The family of a US citizen killed during a stabbing spree in Jaffa last March was unenthusiastic about the December sentencing of an accomplice of the attacker, saying that the verdict “was probably all that we could expect.”

In December, East Jerusalem resident Muhammed Awieda was sentenced to two years in prison and ordered to pay 18,000 shekels ($4,675) in damages to the family of Taylor Force, a US citizen and Vanderbilt graduate student who was vacationing in Israel when he was fatally stabbed by 22-year-old Bashar Massalha.

Force was a US Army veteran who had done tours of duty in Iraq and Afghanistan. He graduated from West Point Military Academy in 2009 and served as a field artillery officer from 2009 to 2014 at Fort Hood.

Awieda was sentenced after reaching a plea deal with the Jerusalem District Court for driving Massalha from the latter’s hometown of Qalqilya to Tel Aviv.

A picture posted on Bashar Massalha's Facebook page on February 26 shows him "in the heart of Mecca" (Courtesy Facebook)

A picture posted on Bashar Massalha’s Facebook page on February 26 shows him ‘in the heart of Mecca’ (Courtesy Facebook)

As Massalha had been killed by security forces at the scene of the attack, Awieda was the only living person who could face punishment for Force’s murder.

In response to the ruling, Stuart Force, the father of the victim, told Israel Radio that while he would have liked to see Awieda receive a longer sentence. “The verdict imposed — the two-year sentence — and the fine, was probably all that we could expect under the circumstances and the evidence uncovered,” he said.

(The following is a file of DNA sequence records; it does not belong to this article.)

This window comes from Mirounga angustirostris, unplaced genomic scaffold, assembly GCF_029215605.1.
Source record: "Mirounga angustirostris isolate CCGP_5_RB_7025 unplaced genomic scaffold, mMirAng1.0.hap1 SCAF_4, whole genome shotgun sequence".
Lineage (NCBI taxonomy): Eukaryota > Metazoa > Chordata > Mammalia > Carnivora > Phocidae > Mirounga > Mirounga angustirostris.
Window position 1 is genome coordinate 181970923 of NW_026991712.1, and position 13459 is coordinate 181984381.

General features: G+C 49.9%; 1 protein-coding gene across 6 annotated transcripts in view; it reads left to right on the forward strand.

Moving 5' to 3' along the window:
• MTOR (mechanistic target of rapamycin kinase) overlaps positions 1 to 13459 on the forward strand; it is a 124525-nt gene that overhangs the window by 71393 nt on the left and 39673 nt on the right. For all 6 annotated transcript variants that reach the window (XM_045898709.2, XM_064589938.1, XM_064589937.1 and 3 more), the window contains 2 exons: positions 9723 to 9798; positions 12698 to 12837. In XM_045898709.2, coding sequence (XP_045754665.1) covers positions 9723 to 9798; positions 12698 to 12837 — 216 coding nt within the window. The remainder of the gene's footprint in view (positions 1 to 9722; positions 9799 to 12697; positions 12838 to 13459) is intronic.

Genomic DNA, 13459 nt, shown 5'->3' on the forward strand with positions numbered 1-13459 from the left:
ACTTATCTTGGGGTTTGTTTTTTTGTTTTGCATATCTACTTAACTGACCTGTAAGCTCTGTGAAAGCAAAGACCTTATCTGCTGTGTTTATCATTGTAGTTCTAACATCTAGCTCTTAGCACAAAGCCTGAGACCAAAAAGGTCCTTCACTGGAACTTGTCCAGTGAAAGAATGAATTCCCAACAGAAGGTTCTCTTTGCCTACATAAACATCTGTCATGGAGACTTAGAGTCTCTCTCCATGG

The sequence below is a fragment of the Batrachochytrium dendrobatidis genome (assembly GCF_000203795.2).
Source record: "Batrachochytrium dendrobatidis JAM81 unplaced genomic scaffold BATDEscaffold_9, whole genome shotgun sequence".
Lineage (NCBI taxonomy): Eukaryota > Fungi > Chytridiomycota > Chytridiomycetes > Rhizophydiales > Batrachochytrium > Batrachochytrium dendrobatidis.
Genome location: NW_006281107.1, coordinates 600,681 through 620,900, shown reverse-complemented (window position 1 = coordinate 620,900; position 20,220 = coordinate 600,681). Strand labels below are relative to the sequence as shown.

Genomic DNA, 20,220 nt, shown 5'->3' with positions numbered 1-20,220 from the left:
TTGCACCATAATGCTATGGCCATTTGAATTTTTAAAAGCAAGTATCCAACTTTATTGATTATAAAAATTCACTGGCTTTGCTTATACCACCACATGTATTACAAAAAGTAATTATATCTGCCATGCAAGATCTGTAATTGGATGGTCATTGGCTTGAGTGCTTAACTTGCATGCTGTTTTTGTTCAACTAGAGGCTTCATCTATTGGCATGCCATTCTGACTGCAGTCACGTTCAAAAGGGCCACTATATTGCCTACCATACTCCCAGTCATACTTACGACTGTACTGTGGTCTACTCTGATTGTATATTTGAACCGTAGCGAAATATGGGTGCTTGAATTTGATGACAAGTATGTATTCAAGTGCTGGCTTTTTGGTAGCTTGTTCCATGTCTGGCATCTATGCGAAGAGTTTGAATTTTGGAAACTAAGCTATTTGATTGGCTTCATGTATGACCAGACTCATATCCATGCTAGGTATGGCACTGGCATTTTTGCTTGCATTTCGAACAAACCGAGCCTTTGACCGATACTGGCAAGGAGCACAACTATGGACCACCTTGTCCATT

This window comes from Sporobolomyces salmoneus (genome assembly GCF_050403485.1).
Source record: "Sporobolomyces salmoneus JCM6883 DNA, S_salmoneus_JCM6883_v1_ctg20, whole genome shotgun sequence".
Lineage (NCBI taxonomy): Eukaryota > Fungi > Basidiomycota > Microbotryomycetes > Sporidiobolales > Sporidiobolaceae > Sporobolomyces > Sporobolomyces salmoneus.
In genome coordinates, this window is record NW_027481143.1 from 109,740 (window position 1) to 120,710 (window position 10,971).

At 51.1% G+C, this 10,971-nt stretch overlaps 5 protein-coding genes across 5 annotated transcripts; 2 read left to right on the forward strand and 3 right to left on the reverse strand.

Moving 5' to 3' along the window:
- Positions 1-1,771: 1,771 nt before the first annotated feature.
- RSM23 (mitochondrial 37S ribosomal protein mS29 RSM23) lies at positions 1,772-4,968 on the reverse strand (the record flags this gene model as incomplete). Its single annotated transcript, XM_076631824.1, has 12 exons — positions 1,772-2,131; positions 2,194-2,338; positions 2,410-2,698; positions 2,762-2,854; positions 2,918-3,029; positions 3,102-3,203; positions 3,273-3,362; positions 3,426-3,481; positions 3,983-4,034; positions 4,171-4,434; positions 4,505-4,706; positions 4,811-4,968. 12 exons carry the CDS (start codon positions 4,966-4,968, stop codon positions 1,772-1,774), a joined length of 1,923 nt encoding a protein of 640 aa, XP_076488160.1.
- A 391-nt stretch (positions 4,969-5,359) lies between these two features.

Force’s father also spoke about the Taylor Force Act, a bill in the US Senate sponsored by Sen. Lindsey Graham (R-SC), saying “the funding of the terrorists, both from foreign countries and from the Palestinian authorities, has got to stop.”

Security forces at the scene of a stabbing attack that killed Taylor Force and injured 10 others at the Jaffa port on March 8, 2016. (Judah Ari Gross/Times of Israel, File)

Security forces at the scene of a stabbing attack that killed Taylor Force and injured 10 others at the Jaffa port on March 8, 2016. (Judah Ari Gross/Times of Israel, File)

The bill, which was introduced last September and is currently under review in the Senate Committee on Foreign Relations, seeks to “condition assistance to the West Bank and Gaza on steps by the Palestinian Authority to end violence and terrorism against Israeli citizens,” according to the measure’s text.

Stuart Force also referenced the $1 billion class action lawsuit against Facebook, which the Force family is a party to, for the social media giant’s failure to ban the Gaza-based terror group Hamas from its platform, saying the family will donate the money to causes Taylor Force supported if it wins the case.